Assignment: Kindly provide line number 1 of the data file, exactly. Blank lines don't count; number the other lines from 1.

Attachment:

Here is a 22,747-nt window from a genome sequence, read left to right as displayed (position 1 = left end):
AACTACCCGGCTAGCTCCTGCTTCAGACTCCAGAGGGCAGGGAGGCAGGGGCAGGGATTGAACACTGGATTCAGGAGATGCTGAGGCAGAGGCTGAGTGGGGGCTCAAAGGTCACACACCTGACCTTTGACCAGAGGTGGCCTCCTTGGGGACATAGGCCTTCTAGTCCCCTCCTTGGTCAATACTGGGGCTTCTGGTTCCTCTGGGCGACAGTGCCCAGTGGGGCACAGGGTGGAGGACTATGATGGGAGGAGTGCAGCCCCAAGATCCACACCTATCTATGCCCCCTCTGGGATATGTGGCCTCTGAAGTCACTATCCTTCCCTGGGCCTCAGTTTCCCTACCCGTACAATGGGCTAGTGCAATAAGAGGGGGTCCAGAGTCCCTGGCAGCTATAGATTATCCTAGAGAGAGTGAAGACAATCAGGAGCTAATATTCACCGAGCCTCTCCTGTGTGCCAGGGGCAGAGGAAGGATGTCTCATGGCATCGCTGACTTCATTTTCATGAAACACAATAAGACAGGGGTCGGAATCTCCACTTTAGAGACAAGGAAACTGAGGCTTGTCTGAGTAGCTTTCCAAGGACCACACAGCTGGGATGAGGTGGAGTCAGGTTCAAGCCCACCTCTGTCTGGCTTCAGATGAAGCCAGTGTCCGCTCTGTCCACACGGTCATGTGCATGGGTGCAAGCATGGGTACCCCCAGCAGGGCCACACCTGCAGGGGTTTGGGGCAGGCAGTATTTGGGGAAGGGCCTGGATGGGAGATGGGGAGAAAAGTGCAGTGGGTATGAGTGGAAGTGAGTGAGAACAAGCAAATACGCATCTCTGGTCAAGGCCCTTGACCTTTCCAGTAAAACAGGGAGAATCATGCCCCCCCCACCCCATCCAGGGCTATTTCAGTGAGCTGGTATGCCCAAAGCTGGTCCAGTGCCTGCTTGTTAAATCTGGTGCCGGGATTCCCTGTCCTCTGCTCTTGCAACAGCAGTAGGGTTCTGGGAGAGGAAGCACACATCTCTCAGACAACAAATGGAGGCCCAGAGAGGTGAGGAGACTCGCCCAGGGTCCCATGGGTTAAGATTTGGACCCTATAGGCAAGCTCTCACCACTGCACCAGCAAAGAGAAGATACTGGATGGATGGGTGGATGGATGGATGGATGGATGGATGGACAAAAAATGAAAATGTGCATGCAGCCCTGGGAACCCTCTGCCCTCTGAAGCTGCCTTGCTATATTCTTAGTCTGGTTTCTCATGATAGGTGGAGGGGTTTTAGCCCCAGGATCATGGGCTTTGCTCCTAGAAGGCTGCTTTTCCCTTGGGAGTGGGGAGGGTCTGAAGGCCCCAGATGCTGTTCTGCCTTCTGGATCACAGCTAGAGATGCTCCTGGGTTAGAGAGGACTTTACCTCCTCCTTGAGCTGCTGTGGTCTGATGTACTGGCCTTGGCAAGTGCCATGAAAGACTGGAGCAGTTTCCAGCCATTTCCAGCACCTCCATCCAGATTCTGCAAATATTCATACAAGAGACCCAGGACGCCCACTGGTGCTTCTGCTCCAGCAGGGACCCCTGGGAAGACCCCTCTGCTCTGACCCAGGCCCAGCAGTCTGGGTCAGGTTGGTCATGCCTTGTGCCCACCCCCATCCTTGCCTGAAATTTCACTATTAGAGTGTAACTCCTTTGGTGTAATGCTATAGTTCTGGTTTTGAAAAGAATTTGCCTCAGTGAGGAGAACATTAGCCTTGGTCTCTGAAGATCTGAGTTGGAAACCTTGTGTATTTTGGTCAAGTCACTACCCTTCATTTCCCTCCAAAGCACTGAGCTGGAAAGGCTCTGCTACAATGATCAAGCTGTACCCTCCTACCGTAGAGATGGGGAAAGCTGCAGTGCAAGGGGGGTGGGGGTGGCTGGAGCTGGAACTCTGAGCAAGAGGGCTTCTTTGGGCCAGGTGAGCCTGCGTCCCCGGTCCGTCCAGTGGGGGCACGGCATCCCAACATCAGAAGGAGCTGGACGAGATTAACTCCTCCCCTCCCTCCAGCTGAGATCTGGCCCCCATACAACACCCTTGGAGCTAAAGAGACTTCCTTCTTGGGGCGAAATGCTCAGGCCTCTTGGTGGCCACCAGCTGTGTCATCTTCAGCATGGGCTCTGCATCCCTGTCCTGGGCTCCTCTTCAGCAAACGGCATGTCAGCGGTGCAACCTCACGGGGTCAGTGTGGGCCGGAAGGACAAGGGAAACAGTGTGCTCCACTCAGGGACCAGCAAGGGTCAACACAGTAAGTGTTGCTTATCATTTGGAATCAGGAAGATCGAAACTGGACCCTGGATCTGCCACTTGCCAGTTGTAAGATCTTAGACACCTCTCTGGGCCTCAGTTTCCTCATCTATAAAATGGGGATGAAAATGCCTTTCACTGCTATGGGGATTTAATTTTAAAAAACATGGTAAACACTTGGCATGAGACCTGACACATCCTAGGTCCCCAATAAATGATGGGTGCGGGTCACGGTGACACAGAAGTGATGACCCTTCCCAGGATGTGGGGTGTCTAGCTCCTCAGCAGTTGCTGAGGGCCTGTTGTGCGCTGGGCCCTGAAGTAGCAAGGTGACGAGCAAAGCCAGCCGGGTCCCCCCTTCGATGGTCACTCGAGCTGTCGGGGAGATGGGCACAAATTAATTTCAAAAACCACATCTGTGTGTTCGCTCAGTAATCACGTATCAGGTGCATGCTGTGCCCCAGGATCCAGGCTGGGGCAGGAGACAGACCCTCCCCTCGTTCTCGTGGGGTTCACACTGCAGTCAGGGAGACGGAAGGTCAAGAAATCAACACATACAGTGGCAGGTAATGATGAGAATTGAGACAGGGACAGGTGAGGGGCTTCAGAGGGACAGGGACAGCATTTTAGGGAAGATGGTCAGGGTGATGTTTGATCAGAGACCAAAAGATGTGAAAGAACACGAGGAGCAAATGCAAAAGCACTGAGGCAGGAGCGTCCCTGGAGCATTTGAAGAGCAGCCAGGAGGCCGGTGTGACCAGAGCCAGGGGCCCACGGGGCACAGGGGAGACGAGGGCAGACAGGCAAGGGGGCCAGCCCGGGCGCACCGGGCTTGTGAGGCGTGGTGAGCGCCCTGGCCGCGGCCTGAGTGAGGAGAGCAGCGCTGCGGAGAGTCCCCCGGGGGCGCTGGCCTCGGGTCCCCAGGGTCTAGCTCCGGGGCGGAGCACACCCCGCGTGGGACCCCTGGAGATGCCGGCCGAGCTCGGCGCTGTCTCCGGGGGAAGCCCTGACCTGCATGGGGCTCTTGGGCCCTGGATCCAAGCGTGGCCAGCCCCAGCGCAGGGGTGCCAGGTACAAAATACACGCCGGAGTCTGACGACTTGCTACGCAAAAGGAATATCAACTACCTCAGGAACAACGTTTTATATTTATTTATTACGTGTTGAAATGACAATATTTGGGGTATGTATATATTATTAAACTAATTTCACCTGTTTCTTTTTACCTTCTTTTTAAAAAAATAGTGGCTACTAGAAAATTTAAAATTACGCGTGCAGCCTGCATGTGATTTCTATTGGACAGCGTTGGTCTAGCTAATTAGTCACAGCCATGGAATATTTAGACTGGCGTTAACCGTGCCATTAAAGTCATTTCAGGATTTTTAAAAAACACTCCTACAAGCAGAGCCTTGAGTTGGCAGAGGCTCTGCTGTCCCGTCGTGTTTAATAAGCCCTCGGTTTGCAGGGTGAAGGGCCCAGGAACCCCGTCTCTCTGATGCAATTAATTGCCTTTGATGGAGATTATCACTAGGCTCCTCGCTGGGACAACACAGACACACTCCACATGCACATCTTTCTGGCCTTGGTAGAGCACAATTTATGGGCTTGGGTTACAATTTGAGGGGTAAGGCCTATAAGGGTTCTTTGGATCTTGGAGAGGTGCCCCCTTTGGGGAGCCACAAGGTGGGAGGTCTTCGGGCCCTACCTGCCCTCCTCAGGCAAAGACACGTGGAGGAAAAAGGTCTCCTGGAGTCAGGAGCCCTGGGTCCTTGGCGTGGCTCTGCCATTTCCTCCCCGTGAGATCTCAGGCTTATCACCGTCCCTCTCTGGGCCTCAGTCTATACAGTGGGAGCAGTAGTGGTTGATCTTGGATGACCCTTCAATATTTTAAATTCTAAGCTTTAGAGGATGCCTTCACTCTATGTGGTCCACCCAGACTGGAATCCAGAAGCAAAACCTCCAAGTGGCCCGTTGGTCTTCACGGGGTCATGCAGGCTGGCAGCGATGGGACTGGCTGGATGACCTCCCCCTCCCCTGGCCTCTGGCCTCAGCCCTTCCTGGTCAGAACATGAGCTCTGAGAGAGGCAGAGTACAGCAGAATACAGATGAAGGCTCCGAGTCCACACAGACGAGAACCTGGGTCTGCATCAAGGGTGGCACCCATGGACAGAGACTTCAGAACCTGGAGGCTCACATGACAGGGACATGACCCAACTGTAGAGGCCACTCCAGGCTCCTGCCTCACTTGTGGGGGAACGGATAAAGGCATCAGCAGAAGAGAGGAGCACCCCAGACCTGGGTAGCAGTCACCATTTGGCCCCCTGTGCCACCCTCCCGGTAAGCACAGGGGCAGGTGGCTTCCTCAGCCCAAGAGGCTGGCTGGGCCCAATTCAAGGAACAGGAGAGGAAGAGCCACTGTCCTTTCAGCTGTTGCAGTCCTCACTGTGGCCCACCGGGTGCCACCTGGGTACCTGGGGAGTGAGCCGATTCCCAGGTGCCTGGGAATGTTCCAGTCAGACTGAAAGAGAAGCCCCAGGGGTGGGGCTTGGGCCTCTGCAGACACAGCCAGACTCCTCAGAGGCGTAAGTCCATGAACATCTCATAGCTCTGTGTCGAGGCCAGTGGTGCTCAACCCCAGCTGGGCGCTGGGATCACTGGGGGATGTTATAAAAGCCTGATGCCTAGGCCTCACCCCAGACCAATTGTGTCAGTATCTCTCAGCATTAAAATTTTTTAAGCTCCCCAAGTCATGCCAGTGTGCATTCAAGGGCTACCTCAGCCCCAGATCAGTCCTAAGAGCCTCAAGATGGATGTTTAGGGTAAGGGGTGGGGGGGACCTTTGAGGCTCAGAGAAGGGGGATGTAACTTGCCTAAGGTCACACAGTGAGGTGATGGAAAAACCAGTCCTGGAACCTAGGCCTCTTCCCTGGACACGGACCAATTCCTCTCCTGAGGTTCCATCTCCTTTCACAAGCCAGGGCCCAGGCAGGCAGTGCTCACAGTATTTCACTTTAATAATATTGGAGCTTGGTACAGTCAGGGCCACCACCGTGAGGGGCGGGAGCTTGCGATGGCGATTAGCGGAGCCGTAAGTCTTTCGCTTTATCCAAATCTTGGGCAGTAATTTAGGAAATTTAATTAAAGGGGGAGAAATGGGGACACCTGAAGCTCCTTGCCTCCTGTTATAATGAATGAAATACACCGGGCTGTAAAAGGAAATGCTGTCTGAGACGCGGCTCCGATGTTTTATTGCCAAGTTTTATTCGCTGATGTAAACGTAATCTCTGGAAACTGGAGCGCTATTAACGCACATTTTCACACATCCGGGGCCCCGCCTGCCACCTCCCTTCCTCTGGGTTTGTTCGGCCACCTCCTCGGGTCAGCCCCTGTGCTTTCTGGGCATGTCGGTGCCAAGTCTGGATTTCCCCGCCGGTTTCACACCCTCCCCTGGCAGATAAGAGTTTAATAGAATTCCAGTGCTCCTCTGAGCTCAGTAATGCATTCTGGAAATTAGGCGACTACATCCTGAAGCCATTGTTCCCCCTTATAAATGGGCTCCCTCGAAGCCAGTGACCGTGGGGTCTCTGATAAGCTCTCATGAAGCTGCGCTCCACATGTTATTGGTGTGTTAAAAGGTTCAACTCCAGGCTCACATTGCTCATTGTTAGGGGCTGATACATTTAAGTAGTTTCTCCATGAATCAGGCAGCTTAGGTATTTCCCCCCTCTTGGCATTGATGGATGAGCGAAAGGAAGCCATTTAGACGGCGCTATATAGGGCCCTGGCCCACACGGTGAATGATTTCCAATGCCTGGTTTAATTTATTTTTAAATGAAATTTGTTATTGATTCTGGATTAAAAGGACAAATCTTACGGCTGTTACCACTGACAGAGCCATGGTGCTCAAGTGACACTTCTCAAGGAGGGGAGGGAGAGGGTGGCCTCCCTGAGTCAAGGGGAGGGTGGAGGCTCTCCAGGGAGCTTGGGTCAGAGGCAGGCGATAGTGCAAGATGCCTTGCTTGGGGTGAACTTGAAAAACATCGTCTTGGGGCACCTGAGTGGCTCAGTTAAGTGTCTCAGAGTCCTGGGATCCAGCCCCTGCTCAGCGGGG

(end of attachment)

Here is a 22,747-nt window from a genome sequence, read left to right as displayed (position 1 = left end):